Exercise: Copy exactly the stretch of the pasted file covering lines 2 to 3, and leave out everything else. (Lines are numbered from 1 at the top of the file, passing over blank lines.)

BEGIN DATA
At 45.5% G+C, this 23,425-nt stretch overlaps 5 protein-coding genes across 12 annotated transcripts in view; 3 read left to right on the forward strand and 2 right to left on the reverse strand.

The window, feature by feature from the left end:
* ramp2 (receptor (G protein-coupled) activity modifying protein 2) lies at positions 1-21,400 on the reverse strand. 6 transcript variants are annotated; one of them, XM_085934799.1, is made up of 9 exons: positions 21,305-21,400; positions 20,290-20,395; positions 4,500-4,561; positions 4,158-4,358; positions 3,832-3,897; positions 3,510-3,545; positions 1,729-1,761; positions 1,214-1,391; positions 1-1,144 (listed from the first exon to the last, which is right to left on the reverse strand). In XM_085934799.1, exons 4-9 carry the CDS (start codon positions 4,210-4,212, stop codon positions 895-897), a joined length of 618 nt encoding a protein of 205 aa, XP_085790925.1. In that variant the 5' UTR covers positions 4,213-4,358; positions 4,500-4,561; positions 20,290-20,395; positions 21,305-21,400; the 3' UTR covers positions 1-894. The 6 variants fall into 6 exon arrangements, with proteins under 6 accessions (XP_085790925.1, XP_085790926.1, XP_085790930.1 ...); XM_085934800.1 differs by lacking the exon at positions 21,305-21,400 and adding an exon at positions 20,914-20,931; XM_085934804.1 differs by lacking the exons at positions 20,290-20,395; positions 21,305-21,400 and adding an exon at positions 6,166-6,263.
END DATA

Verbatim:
The window, feature by feature from the left end:
* ramp2 (receptor (G protein-coupled) activity modifying protein 2) lies at positions 1-21,400 on the reverse strand. 6 transcript variants are annotated; one of them, XM_085934799.1, is made up of 9 exons: positions 21,305-21,400; positions 20,290-20,395; positions 4,500-4,561; positions 4,158-4,358; positions 3,832-3,897; positions 3,510-3,545; positions 1,729-1,761; positions 1,214-1,391; positions 1-1,144 (listed from the first exon to the last, which is right to left on the reverse strand). In XM_085934799.1, exons 4-9 carry the CDS (start codon positions 4,210-4,212, stop codon positions 895-897), a joined length of 618 nt encoding a protein of 205 aa, XP_085790925.1. In that variant the 5' UTR covers positions 4,213-4,358; positions 4,500-4,561; positions 20,290-20,395; positions 21,305-21,400; the 3' UTR covers positions 1-894. The 6 variants fall into 6 exon arrangements, with proteins under 6 accessions (XP_085790925.1, XP_085790926.1, XP_085790930.1 ...); XM_085934800.1 differs by lacking the exon at positions 21,305-21,400 and adding an exon at positions 20,914-20,931; XM_085934804.1 differs by lacking the exons at positions 20,290-20,395; positions 21,305-21,400 and adding an exon at positions 6,166-6,263.